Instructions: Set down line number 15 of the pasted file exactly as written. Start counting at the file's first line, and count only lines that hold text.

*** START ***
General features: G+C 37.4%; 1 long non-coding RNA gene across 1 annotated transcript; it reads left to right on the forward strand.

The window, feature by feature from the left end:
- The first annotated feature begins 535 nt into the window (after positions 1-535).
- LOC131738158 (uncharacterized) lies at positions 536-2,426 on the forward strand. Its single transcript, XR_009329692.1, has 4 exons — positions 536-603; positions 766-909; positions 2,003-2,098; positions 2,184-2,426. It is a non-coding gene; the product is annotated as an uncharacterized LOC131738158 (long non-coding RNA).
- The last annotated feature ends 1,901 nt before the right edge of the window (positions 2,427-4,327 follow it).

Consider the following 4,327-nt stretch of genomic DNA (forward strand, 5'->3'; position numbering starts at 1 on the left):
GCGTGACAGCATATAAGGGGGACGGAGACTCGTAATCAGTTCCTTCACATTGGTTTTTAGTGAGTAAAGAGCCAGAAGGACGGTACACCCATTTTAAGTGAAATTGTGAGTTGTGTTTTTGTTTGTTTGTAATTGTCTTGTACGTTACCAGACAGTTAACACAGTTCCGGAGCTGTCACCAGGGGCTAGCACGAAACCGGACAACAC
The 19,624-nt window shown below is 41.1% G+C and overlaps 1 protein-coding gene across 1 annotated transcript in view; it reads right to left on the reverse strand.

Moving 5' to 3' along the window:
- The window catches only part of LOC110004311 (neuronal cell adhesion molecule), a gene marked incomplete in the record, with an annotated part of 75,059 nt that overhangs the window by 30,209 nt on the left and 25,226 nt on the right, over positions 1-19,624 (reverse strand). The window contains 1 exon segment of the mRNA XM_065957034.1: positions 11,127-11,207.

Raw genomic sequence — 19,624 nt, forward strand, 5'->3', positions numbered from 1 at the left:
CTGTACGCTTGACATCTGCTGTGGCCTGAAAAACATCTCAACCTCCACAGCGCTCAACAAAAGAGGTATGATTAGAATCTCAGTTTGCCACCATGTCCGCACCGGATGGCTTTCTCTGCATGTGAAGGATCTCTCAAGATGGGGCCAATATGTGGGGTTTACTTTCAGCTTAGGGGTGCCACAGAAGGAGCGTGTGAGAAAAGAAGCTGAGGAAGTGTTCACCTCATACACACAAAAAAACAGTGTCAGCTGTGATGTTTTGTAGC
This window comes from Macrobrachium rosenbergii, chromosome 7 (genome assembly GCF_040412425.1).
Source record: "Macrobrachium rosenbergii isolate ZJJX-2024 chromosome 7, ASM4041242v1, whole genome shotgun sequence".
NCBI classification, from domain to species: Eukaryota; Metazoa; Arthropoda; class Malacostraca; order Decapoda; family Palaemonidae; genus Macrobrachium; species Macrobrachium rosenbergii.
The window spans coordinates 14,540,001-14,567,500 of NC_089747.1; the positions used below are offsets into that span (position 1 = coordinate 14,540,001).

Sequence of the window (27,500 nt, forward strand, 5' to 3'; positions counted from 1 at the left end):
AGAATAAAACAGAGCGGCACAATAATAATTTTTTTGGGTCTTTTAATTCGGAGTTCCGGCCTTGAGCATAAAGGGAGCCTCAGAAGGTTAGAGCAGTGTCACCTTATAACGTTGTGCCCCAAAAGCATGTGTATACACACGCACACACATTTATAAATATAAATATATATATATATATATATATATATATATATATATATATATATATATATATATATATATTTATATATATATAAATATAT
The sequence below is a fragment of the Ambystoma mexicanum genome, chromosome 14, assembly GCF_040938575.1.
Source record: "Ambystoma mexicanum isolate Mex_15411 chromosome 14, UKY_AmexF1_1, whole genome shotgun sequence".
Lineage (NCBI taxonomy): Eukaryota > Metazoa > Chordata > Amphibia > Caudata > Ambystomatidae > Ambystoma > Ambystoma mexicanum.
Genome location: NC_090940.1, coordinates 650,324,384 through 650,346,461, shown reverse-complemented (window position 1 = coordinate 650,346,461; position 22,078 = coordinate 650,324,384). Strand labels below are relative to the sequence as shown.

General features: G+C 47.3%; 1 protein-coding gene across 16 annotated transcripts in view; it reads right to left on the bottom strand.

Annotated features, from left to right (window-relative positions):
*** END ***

NCBI classification, from domain to species: Eukaryota; Metazoa; Arthropoda; class Malacostraca; order Decapoda; family Palaemonidae; genus Macrobrachium; species Macrobrachium rosenbergii.